For millennia, these ancient laws have been central to our way of life. Are they still relevant? Or is it time for an upgrade?
NEARLY 3,500 YEARS AGO, Exodus tells us, God inscribed the Ten Commandments onto two stone tablets for the Israelites. Although Jewish tradition counts 613 commandments in the Torah, the Ten have taken on a life of their own, inspiring millions of Jews, Christians and Muslims over the centuries and evolving into a symbol of morality that has influenced Western thinking. Over the past 50 years, they’ve become a contentious subject in the United States, emerging at the heart of the culture wars between conservatives and liberals who disagree over their role in American law and ethics. Moment speaks with a range of American scholars about the Ten Commandments’ contemporary relevance and meaning, and discovers—surprise, surprise—that their opinions differ dramatically.
THE TEN COMMANDMENTS ARE…
an antidote to subjectivity
The Ten Commandments are at the heart of the Jewish mission in the 21st century, which is to provide a mature framework for thinking about objective morality. Our secular culture concludes that everything is relative and that all dilemmas need to be examined in context—there is very little that is always “right” or “wrong,” these voices claim. The Jewish tradition, through its framing of law in general, reminds us that while some parts of law are subjective and determined by the norms around us (particularly things like “what do words in a contract mean”), objective morality is the core of an ethical society. The Ten Commandments don’t change based on time or place but are instead statements of high-order moral sentiments that tell how ethical people should conduct themselves. Different generations will sometimes understand the details of law differently, but that’s not what is really at stake. For example, there are voices in our secular society urging us to re-examine our view of homosexuality and arguing that a changing moral consensus ought to make us re-evaluate our Jewish ethics. Jewish tradition thought homosexual conduct was immoral. It didn’t matter whether many people were or were not homosexual. Jewish tradition doesn’t look at the moral consensus of a particular time or place on these kinds of core value issues.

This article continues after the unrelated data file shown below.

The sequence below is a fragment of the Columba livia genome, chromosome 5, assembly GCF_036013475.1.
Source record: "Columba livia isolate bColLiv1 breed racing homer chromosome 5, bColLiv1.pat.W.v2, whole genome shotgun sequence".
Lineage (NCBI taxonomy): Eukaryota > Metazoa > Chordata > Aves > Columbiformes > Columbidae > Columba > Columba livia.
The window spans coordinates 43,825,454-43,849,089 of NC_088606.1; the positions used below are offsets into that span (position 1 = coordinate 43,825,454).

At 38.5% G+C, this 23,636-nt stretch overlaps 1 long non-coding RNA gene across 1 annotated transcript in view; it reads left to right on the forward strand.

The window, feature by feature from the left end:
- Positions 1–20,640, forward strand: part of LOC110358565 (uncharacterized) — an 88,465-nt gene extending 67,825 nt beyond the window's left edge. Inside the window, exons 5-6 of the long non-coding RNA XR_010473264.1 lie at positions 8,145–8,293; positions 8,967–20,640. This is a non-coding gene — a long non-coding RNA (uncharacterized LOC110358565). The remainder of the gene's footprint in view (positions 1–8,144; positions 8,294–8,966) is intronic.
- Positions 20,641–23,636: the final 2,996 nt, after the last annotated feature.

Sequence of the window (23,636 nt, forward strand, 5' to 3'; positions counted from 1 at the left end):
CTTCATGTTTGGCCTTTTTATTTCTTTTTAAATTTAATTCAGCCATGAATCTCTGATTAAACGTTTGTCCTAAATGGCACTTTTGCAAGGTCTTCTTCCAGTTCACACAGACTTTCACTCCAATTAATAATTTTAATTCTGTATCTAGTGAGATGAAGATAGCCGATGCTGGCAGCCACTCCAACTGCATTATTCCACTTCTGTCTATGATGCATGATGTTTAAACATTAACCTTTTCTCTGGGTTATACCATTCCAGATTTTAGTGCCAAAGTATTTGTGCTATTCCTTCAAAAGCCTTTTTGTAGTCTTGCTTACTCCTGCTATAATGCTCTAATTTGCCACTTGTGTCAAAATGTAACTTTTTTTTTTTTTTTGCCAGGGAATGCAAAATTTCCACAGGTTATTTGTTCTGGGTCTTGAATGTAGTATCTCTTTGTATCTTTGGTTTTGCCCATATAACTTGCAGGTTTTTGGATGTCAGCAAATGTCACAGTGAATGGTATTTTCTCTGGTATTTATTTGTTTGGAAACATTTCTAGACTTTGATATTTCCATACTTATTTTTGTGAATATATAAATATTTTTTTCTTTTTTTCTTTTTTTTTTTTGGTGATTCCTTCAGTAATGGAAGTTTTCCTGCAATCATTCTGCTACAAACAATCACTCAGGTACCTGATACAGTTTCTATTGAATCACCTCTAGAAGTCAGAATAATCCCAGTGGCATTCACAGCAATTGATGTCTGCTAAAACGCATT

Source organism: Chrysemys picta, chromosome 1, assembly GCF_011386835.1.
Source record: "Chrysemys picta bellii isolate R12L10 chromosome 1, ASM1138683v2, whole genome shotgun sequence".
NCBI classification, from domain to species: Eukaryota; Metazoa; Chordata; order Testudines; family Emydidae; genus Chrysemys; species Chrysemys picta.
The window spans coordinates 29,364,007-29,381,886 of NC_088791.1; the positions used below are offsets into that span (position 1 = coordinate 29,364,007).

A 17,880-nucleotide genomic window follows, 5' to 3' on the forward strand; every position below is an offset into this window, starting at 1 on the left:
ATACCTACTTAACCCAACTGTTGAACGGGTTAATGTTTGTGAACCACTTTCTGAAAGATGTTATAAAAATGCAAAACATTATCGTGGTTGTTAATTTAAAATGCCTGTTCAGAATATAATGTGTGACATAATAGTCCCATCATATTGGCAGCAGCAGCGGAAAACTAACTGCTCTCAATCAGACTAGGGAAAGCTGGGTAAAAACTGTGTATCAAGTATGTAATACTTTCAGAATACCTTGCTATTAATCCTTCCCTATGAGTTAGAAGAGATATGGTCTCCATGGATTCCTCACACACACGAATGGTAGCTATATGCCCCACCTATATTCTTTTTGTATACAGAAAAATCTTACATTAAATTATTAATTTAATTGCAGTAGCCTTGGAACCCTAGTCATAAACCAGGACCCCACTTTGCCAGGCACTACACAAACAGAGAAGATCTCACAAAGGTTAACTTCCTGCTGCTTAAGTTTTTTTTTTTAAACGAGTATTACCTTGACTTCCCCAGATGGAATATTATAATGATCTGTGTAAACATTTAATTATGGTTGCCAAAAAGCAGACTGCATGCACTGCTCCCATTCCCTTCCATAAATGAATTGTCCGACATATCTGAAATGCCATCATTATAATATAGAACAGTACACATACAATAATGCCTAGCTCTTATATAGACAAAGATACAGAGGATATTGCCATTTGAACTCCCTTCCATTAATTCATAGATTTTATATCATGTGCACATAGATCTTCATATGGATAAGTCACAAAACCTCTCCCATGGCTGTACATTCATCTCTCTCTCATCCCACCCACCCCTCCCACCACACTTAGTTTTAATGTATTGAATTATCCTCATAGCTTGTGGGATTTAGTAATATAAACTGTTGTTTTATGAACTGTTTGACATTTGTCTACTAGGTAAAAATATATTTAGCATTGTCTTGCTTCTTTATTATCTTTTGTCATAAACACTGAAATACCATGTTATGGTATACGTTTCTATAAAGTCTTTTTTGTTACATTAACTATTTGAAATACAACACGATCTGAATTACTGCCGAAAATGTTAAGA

Michael J. Broyde is the academic director of the Law and Religion program at Emory University’s Law School in Atlanta, GA.
an obstacle to moral advancement
The commandments don’t strike me as ethically illuminating for today’s world, nor are they so inspired as to suggest divine authorship. Quite the contrary, they are readily explainable as deriving from a Bronze/Iron Age people who created rules that would promote internal cohesion. There is the reminder that there is a jealous and watchful God who has chosen this tribe, which is an effective way of establishing an intrinsic distinctness for the group and consequences for defying it. The awesomeness of the God is emphasized; not even his name is to be taken in vain. There is a sabbath day, requiring the sacrifice of productivity, another effective way of promoting an internal sense of group difference. Then there are basic rules needed to minimize internecine violence: no murder, no theft, no adultery, no coveting what belongs to your neighbor, including his women and his slaves. That women are treated as property and that slavery is regarded as morally unobjectionable stamp these commandments as of their time. It would have been impressive—more suggestive of divinity—if the commandments had included some concrete “thou shalt nots” that indicated a true leap beyond the ethos of the times, such as “thou shalt not rape,” “thou shalt keep no slaves,” and “thou shalt not torture.” Those additions could have prevented much suffering in the millennia to come. Hillel said: “What is hateful to thee, do not do unto thy fellow man.” Such a proscription has more ethical insight to offer us than the Commandments’ idea of a jealous God, who punishes the children of sinners to the third or fourth generation for sins that they did not commit—a morally odious idea. Reverence for the moral code of an ancient tribe at the dawn of civilization can be as much an obstacle to moral advance as reverence for their cosmology would be to scientific advance.
Rebecca Newberger Goldstein is a philosopher and author of 36 Arguments for the Existence of God: A Work of Fiction.